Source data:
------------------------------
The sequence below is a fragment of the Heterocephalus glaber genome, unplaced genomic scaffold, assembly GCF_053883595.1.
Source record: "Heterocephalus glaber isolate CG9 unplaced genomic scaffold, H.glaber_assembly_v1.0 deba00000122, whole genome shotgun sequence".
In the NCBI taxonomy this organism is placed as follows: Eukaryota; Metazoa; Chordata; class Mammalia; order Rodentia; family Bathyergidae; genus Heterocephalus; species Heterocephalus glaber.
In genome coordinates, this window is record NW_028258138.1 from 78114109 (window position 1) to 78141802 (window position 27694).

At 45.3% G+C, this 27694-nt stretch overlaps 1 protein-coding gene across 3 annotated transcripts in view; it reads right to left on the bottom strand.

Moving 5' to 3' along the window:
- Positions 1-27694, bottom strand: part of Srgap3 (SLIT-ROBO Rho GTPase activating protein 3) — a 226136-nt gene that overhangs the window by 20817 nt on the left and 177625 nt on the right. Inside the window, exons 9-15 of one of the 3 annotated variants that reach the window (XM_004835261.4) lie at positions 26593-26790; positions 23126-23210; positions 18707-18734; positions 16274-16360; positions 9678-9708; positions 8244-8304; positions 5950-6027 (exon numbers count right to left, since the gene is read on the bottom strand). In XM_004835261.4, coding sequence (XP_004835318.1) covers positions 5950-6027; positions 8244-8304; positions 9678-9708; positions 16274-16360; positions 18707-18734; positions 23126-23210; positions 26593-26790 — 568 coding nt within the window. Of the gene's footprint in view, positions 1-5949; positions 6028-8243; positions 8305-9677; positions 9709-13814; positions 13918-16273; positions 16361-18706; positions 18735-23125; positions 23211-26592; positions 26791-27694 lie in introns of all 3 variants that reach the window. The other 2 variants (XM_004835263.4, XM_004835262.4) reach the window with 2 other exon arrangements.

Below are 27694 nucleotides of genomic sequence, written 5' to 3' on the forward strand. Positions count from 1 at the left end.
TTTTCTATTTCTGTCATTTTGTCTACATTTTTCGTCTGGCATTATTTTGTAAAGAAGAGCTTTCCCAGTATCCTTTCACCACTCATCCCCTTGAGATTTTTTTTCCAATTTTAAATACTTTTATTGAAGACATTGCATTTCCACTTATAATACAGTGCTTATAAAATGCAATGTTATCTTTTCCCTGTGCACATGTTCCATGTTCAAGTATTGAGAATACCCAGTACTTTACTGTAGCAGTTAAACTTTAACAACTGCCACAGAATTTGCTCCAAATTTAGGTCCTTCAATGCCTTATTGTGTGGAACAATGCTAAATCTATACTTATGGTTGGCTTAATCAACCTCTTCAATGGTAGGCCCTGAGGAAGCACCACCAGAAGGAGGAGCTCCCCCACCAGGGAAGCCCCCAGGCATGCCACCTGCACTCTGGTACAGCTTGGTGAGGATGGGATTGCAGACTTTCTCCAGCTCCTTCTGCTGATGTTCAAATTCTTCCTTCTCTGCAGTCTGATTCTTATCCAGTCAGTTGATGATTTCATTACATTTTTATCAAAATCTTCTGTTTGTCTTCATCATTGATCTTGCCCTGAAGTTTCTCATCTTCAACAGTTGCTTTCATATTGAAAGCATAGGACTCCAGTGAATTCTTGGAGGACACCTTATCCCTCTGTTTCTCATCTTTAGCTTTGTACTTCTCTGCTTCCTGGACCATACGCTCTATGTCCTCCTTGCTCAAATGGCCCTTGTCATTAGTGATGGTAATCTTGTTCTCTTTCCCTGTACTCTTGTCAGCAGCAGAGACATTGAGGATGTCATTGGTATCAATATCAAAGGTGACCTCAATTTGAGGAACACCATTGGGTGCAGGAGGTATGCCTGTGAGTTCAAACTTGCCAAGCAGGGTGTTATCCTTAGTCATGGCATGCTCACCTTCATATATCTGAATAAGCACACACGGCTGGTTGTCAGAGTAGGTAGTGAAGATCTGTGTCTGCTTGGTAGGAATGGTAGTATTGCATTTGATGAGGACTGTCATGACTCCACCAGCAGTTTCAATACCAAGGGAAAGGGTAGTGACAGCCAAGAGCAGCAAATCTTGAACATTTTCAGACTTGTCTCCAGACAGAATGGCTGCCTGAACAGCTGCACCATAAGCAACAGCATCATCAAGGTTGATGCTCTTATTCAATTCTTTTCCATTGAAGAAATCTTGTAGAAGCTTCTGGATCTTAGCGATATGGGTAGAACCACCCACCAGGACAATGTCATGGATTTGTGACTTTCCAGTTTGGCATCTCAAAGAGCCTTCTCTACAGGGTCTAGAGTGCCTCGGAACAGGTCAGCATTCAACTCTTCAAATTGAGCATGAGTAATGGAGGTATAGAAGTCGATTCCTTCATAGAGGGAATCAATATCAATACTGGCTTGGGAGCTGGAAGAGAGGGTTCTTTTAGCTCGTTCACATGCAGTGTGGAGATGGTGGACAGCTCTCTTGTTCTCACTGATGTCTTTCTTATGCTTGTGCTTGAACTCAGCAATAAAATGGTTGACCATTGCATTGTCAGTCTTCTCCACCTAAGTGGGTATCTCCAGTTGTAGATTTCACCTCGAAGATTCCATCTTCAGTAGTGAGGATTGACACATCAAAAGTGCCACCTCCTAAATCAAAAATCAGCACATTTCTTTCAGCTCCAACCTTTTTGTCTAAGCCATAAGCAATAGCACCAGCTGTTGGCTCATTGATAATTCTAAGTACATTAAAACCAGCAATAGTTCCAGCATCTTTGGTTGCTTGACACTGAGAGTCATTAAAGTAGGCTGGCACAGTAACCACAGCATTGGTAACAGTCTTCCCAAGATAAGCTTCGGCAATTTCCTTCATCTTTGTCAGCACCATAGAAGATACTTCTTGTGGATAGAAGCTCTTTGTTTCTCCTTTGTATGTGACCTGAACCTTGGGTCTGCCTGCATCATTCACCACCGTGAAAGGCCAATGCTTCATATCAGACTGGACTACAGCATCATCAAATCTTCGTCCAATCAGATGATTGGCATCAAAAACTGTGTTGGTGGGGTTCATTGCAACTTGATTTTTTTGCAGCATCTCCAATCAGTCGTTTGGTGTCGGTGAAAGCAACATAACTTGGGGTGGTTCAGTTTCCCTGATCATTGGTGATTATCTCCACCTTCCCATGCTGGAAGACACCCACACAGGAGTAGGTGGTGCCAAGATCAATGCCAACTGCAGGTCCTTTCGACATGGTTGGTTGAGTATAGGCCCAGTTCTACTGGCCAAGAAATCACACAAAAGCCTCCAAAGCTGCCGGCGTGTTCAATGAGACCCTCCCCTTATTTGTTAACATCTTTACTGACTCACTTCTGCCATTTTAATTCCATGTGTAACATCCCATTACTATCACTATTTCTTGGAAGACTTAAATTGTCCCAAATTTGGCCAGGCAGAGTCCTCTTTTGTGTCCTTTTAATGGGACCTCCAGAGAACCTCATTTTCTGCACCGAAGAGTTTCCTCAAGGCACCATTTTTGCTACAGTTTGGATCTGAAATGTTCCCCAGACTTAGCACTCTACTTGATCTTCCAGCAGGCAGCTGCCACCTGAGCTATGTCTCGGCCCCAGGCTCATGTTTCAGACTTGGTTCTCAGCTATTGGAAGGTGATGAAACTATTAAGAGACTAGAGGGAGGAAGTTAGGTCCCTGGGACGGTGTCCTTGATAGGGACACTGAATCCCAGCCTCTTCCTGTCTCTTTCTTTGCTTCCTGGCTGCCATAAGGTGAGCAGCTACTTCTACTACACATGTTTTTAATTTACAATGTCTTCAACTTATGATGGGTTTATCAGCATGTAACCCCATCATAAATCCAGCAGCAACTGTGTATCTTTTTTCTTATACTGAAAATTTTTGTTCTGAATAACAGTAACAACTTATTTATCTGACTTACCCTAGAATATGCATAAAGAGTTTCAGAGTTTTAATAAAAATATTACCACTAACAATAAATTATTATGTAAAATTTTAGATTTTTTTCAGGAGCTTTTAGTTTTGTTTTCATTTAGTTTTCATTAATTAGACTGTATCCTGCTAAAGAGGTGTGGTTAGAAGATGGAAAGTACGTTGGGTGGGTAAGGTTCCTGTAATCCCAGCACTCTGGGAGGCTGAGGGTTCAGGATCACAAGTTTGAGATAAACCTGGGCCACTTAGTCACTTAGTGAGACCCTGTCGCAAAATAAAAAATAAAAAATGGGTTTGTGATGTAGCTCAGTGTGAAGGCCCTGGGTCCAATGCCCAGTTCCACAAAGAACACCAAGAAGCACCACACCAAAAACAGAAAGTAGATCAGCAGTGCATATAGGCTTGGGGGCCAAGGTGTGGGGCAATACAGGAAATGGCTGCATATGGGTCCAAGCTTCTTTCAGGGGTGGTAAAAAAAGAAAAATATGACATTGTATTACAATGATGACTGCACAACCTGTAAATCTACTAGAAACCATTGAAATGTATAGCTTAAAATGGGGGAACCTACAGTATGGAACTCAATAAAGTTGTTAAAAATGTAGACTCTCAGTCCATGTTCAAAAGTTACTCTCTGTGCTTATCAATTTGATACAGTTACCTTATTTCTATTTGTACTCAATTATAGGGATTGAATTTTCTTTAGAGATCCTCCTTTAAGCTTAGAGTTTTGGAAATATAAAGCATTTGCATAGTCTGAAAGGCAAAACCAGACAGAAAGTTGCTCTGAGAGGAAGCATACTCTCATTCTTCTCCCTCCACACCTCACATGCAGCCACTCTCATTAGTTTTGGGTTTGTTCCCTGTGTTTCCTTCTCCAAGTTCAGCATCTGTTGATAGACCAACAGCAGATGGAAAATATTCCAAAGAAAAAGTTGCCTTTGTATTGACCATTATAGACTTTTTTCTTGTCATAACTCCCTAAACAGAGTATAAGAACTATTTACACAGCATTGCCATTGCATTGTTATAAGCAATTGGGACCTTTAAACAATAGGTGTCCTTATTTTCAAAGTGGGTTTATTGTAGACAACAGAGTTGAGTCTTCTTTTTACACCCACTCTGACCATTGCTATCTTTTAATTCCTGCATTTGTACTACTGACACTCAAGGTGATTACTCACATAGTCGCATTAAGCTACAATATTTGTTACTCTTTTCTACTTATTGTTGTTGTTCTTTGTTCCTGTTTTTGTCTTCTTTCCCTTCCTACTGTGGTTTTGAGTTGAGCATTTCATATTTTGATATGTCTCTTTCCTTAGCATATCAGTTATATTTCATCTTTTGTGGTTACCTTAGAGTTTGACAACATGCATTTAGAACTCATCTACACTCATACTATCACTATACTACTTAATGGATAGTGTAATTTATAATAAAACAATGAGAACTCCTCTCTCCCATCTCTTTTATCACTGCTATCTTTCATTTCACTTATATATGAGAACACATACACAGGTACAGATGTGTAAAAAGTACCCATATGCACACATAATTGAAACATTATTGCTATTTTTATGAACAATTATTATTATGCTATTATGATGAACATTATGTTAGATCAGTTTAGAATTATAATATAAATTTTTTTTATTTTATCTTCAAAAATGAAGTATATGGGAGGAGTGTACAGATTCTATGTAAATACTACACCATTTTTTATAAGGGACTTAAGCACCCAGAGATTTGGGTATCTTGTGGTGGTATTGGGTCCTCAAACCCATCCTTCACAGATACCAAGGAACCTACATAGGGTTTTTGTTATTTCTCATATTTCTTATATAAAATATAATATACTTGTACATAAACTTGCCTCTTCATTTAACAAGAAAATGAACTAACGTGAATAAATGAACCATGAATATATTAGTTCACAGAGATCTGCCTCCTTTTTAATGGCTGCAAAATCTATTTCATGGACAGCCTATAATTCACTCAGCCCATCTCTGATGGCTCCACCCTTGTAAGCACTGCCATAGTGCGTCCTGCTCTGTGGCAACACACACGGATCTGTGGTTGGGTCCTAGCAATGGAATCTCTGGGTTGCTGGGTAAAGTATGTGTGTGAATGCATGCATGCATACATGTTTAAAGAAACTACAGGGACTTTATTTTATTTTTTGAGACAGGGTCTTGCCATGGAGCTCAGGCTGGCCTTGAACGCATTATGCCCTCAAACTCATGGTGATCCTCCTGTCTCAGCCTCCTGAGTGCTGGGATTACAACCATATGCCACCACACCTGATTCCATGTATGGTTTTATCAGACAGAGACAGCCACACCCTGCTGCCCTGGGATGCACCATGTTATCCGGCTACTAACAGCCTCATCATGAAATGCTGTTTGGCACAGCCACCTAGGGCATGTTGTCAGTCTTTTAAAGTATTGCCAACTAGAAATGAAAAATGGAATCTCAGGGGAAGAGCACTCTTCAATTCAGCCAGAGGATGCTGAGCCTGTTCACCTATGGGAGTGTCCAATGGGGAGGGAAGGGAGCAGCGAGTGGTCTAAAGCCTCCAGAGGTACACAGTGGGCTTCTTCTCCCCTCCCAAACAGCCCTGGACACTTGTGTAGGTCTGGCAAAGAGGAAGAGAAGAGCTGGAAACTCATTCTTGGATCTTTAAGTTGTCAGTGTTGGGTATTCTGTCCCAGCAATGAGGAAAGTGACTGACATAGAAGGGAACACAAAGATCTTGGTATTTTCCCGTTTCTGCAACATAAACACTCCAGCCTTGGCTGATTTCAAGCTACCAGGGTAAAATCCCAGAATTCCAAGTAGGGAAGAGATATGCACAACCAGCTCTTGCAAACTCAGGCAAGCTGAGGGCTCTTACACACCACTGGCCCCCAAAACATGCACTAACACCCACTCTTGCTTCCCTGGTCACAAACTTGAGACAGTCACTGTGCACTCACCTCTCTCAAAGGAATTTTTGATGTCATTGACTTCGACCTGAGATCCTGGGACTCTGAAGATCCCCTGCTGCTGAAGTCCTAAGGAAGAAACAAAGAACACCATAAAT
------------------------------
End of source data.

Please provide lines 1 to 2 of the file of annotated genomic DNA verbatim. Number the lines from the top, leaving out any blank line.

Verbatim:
The sequence below is a fragment of the Heterocephalus glaber genome, unplaced genomic scaffold, assembly GCF_053883595.1.
Source record: "Heterocephalus glaber isolate CG9 unplaced genomic scaffold, H.glaber_assembly_v1.0 deba00000122, whole genome shotgun sequence".